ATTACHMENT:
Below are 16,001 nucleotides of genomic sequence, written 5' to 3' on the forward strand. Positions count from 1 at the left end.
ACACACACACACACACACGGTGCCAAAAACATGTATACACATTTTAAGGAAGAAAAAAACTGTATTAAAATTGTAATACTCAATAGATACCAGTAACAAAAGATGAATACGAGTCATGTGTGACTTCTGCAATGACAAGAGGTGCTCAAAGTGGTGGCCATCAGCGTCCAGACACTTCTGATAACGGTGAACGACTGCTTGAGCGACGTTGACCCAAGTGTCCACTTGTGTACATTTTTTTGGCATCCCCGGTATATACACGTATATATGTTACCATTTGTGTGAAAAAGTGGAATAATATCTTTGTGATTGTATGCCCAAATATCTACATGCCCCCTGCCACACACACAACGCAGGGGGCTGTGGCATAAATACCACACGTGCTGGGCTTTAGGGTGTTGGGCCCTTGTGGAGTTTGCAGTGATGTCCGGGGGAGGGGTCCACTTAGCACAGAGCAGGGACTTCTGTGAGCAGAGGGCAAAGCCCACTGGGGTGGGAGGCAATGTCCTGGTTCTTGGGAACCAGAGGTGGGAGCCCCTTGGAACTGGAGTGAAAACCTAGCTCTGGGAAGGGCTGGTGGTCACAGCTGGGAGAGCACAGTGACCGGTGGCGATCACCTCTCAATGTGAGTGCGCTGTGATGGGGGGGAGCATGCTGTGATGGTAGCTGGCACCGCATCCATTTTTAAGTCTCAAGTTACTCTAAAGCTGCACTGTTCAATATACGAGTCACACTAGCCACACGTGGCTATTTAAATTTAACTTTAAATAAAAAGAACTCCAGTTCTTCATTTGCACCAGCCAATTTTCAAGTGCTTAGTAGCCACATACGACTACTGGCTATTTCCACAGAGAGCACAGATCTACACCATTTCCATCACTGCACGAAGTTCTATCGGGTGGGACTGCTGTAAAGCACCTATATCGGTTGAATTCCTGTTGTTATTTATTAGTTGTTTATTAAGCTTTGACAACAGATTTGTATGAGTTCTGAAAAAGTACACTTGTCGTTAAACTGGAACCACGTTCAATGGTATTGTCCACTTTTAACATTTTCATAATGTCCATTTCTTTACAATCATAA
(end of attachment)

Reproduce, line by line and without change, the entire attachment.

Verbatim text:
Below are 16,001 nucleotides of genomic sequence, written 5' to 3' on the forward strand. Positions count from 1 at the left end.
ACACACACACACACACACGGTGCCAAAAACATGTATACACATTTTAAGGAAGAAAAAAACTGTATTAAAATTGTAATACTCAATAGATACCAGTAACAAAAGATGAATACGAGTCATGTGTGACTTCTGCAATGACAAGAGGTGCTCAAAGTGGTGGCCATCAGCGTCCAGACACTTCTGATAACGGTGAACGACTGCTTGAGCGACGTTGACCCAAGTGTCCACTTGTGTACATTTTTTTGGCATCCCCGGTATATACACGTATATATGTTACCATTTGTGTGAAAAAGTGGAATAATATCTTTGTGATTGTATGCCCAAATATCTACATGCCCCCTGCCACACACACAACGCAGGGGGCTGTGGCATAAATACCACACGTGCTGGGCTTTAGGGTGTTGGGCCCTTGTGGAGTTTGCAGTGATGTCCGGGGGAGGGGTCCACTTAGCACAGAGCAGGGACTTCTGTGAGCAGAGGGCAAAGCCCACTGGGGTGGGAGGCAATGTCCTGGTTCTTGGGAACCAGAGGTGGGAGCCCCTTGGAACTGGAGTGAAAACCTAGCTCTGGGAAGGGCTGGTGGTCACAGCTGGGAGAGCACAGTGACCGGTGGCGATCACCTCTCAATGTGAGTGCGCTGTGATGGGGGGGAGCATGCTGTGATGGTAGCTGGCACCGCATCCATTTTTAAGTCTCAAGTTACTCTAAAGCTGCACTGTTCAATATACGAGTCACACTAGCCACACGTGGCTATTTAAATTTAACTTTAAATAAAAAGAACTCCAGTTCTTCATTTGCACCAGCCAATTTTCAAGTGCTTAGTAGCCACATACGACTACTGGCTATTTCCACAGAGAGCACAGATCTACACCATTTCCATCACTGCACGAAGTTCTATCGGGTGGGACTGCTGTAAAGCACCTATATCGGTTGAATTCCTGTTGTTATTTATTAGTTGTTTATTAAGCTTTGACAACAGATTTGTATGAGTTCTGAAAAAGTACACTTGTCGTTAAACTGGAACCACGTTCAATGGTATTGTCCACTTTTAACATTTTCATAATGTCCATTTCTTTACAATCATAA